Hey there fellow bloggers! If you are serious about speeding up your blog, then you must have used tools like Pingdom and GTmetrix to test its speed. These tests usually show recommendations like serve images from subdomain, serve static content from a subdomain or from a cookieless domain or parallelize downloads across hostnames etc.
If you want to get rid of these flags in speed tests and want to speed up your blog, you should consider serving images from a subdomain. This is the easiest and completely free approach which helps in improving site load times.
In this article, I want to show you how to serve images from subdomain and improve page load time of your blog by reducing http requests from a single domain.
But, Why Serve Images From Subdomain?
Good question. In simple words, the number of connection a web-browser can make to a single domain is limited. Most modern browsers can make up to 6 connections per hostname at the same time.
Besides images, there are many things that loads from your domain. This includes scripts, CSS, JS, HTML, simple text files etc. A browser can’t load rest of the files from the same hostname until other files are loaded first. You can think of this as a queue.
This is why, you often read recommendations to use CDN services and other ways of improving site speed. Of course CDN services aren’t free. In such case, serving images from a subdomain is an effortless way of improving speed of your blog by some extent. This method can also be referred to as sharding.
Does Serving Images From A Subdomain Really Help?
Yes, it does. Images are one of the heaviest parts of any site. But they’re also one of the most crucial ones. For better SEO and to provide better understanding of your content, images are must-have.
A subdomain is considered as a separate website. By serving images from subdomain, it will take less time for a browser to load content from your server because the browser can simultaneously load content from different domains.
This significantly reduces the time a browser has to wait before it can serve all the content from your domain, dramatically improving load time of your blog.
If you are ready to learn how to serve images from subdomain, then keep reading.
- Some knowledge of cPanel and phpMyAdmin.
- Patience, a lot of patience.
- Ability to keep calm if things don’t go out as intended.
Services Demonstrated in This Article
- Hosting by SiteGround.
- WordPress v4.5.3
Note: Replace http:// with https:// everywhere in this guide if your blog has https certificate (like mine).
How to Serve Images from Subdomain?
Step 1: Creating A New Subdomain
To begin with, we will need a subdomain. To create a subdomain, log in to your cPanel and find Subdomains option. Click it to enter.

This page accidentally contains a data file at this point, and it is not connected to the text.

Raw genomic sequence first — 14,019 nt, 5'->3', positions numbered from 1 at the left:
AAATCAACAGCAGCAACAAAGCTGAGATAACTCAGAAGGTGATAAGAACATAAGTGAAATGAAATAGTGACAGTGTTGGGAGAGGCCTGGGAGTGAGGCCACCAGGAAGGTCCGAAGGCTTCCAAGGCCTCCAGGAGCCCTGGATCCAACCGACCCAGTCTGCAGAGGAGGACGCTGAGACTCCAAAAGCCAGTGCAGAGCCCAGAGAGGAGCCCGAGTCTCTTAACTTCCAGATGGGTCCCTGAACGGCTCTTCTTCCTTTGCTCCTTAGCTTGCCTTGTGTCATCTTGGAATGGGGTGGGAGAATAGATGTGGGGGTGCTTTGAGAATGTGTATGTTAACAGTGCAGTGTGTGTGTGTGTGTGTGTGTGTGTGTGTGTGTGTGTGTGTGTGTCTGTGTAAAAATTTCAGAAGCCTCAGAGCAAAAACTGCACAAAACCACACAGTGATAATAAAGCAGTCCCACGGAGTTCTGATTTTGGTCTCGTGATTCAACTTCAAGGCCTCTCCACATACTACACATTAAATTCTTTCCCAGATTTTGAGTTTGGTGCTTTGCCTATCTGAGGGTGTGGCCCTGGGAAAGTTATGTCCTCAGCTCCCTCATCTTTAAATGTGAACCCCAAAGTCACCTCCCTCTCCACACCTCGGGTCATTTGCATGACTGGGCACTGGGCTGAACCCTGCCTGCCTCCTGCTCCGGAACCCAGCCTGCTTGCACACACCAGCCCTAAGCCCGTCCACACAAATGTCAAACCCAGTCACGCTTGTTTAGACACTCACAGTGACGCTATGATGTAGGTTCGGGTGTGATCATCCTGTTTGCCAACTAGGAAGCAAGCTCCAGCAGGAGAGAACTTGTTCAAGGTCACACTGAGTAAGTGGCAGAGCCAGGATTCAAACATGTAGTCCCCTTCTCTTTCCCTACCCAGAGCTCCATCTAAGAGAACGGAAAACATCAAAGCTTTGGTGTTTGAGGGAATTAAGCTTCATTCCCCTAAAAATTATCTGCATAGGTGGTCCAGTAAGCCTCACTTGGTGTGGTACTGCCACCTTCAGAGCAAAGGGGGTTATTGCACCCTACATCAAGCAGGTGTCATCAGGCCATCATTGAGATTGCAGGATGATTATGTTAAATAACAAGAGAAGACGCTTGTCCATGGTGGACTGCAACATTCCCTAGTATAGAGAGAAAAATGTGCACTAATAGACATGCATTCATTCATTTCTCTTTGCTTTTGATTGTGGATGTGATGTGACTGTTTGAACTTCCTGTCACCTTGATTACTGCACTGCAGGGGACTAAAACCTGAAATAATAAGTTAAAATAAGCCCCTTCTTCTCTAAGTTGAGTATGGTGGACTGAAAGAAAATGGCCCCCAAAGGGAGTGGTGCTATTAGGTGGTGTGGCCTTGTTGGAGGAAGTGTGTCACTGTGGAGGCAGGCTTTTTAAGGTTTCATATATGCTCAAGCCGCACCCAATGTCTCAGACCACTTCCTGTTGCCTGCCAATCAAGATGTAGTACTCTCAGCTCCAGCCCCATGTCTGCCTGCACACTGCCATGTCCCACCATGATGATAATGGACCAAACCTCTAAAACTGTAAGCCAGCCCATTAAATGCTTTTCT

Under Create a Subdomain, enter the name of your subdomain. You can choose any name that makes sense. For example, you can use img, images, media or anything of your choice. I’m choosing media.
Choose your domain from the drop-down list (of you have more than one) on which you need to create this subdomain. I will choose techstuffer.com.
Change the Document Root to your WP Content folder. By default, it’s public_html/wp-content/uploads if you never changed it.
Attention: If you changed the upload path in past for any reason, enter that path here. For example, you could have changed the wp-content/uploads folder to content/files. In this case, enter public_html/content/files under Document Root.
If you’re unsure whether you changed this path or kept default, then open an image from your blog and see the path. If it looks like yourblog.com/wp-content/uploads/image.jpg, then you have the default path.
Now click Create and a subdomain will be created.
You now have a working subdomain. Great! So lets move ahead and tell WordPress to upload new images in the new location. Keep cPanel open. We will be coming back here.
Step 2: Changing Media Upload Path in WordPress
Log in to your WordPress dashboard and go to Settings > Media.
Under Full URL path to files, enter your complete subdomain including http://. I will enter https://media.techstuffer.com. Remember NOT to add any trailing slash (/) here.
Save the settings.
If you can’t find the Full URL path to files option under Media settings, you can do this by entering a hidden WordPress options area. Enter your blog’s address in the following manner to access the options panel: http://yourblog.com/wp-admin/options.php.
Once the options area is open, search for upload_url_path. Enter the subdomain here including http:// and without a slash at the end. I can enter https://media.techstuffer.com here.
Scroll down and save these changes.
Okay, so from now on, any new image uploaded to your blog will carry the new URL. If you upload image2.jpg, it will be available at http://subdomain.yourblog.com/image2.jpg.
You’ve told WordPress about the new media upload path. Very well done. Now the next step is to change URLs of images in old blog posts to new ones. Keep reading on next page.